United States District Court, E.D. Virginia, Richmond Division
MICHELLE C. WHITTINGHAM, et al., Plaintiffs,
BLUEVINE CAPITAL, INC., et al., Defendants.
A. GIBNEY, JR. UNITED STATES DISTRICT JUDGE
matter comes before the Court on the plaintiffs' motions
for default judgment and permanent injunction against the
defendant Ram Capital Funding, LLC
("Ram"). The plaintiffs filed their complaint on
October 26, 2017, and served Ram on November 6, 2017. Ram did
not respond. In their complaint, the plaintiffs assert three
counts: (1) declaratory judgment, (2) injunctive relief, and
(3) negligence. The Clerk entered default on January 3,
2018, and the plaintiffs moved for default judgment and a
permanent injunction on August 15, 2018.
plaintiffs seek a judgment declaring that a contract that
Ricketa Reed-Harrington, their former employee, fraudulently
executed with Ram (the "Ram Agreement") is void.
Under Rule 55(b), when a defendant defaults, he admits the
well-pleaded factual allegations in the complaint.
Fed.R.Civ.P. 55(b). Thus, in reviewing a motion for default
judgment, courts accept plaintiffs' well-pleaded
allegations regarding liability as true. Ryan v.
Homecomings Fin. Network, 253 F.3d 778, 780 (4th Cir.
2001). Courts must then determine whether the allegations
support the relief sought. Id. Because the defendant
defaulted when it failed to respond, the Court accepts the
plaintiffs' well-pleaded allegations regarding their
request for a declaratory judgment.
Declaratory Judgment Act gives courts the discretion to
"declare the rights and other legal relations of any
interested party seeking a declaration." 28 U.S.C.
§ 2201(a). For a court to issue a declaratory judgment,
"it must appear that there is an actual controversy
between the parties." See Tiger Fibers, LLC v. Aspen
Specialty Ins. Co., 594 F.Supp.2d 630, 653 (E.D. Va.
2009). "An actual controversy must be one that is
justiciable, meaning a controversy in which there are
specific adverse claims, based upon present rather than
future or speculative facts that are ripe for judicial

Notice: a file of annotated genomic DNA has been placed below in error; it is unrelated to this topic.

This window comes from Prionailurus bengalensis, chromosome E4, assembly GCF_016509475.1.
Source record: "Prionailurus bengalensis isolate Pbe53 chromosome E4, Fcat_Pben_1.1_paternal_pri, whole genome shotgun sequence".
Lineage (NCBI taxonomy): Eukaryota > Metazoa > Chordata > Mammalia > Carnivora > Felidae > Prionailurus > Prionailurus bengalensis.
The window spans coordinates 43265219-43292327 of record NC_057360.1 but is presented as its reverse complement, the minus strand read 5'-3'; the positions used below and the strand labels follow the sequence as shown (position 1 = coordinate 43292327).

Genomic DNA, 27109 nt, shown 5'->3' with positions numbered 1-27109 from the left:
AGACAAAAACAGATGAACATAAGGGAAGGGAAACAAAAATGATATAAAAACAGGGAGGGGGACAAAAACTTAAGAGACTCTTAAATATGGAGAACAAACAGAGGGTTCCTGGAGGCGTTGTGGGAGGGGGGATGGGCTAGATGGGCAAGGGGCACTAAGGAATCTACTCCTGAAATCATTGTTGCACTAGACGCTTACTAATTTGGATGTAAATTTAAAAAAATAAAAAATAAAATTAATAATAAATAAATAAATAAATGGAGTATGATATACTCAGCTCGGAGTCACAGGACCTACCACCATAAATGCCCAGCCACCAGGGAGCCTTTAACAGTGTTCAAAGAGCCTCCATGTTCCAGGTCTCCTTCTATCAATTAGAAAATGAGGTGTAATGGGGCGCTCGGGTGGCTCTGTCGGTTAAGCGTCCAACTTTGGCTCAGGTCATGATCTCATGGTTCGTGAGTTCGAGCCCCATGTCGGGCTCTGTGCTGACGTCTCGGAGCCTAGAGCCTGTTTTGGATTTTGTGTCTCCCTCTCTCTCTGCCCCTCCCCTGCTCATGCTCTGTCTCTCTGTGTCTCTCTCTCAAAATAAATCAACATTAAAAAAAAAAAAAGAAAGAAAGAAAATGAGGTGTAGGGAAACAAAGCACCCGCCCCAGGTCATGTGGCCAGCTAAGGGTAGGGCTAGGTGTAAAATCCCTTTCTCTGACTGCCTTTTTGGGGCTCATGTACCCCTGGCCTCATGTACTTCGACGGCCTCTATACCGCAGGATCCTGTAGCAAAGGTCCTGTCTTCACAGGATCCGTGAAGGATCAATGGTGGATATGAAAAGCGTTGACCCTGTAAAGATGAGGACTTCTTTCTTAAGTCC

case, the plaintiffs have alleged "specific adverse
claims" against Ram. Tiger Fibers, 594
F.Supp.2d at 653. The plaintiffs allege that the Ram
Agreement is unenforceable because the parties did not
mutually assent to the Ram Agreement. For an agreement to be
enforceable, the parties must mutually assent to its terms.
See Cyberlock Consulting, Inc. v. Info. Experts,
Inc., 939 F.Supp.2d 572, 578 (E.D. Va. 2013). The
plaintiffs assert that no mutual assent exists in this case
because Reed-Harrington fraudulently entered into the Ram
Agreement without their knowledge. The Court accepts the
plaintiffs' allegations as true. See Ryan, 253
F.3d at 780. Accordingly, the Court will declare the Ram
Agreement void and unenforceable.
plaintiffs seek a permanent injunction prohibiting the
defendant from enforcing the Ram Agreement. See Toolchex,
Inc. v. Trainor, No. 3:08-cv-236, 2009 WL 2244486, at *2
(E.D. Va. July 24, 2009). Plaintiffs seeking a permanent
injunction must establish (1) the remedies available at law,
such as monetary damages, are inadequate compensation for the
injury suffered; (2) the movant suffered irreparable harm;
(3) the balance of equities tips in the movant's favor;
and (4) the injunction is in the public interest. eBay,
Inc. v. MercExchange, LLC, 547 U.S. 388, 391 (2006).
plaintiffs have established the requirements for a permanent
injunction. First, monetary damages are inadequate
compensation because Ram could try to enforce the Ram
Agreement at any time. Second, the plaintiffs would suffer
irreparable harm in the absence of an injunction because
enforcement of the Ram Agreement would damage the
plaintiffs' "financial stability, reputation and
creditworthiness." (Compl. If 86.)
respect to the third factor, courts must weigh the effects on
each party of granting or withholding the requested relief.
Winter v. Nat. Res. Def. Council, Inc., 555 U.S. 7,
24 (2008). This entails balancing the harm the movant
established under the second factor, with any harm the
non-movant would suffer if the court granted the injunction.
Manning v. Hunt, 119 F.3d 254, 263 (4th Cir. 1997).
The harm to the plaintiffs outweighs any harm to Ram. The
plaintiffs never authorized Reed-Harrington to execute the
Ram Agreement and had no knowledge of the agreement.
Moreover, Ram executed the Ram Agreement with Reed-Harrington
without verifying her identity. Finally, an injunction serves
the public interest because it deters lenders from collecting
on fraudulently executed contracts. The Court, therefore,
will grant the plaintiffs' motion for a permanent
ATTORNEYS' FEES AND COSTS
plaintiffs' motion for default judgment, they ask the
Court to award "reasonable attorneys' fees and
costs." (Mot. Default J., at 3.) The plaintiffs,
however, do not state the amount of attorneys' fees or
provide any documentation to support their request.
Rule of Civil Procedure 54 requires that "request[s] for
attorney's fees  be made by motion." Fed.R.Civ.P.
54(d)(2)(A). Movants must also "state the amount sought
or provide a fair estimate of it." Fed.R.Civ.P.
54(d)(2)(B)(iii). Here, the plaintiffs "failed to make a
proper plea for attorney's fees." See Havemann
v. Colvin,537 Fed.Appx. 142, 149 (4th Cir. 2013). The
plaintiffs state that they seek reasonable attorneys'
fees and costs, but do not state the amount they seek or
provide a fair estimate of it. Because the plaintiffs
"failed to ...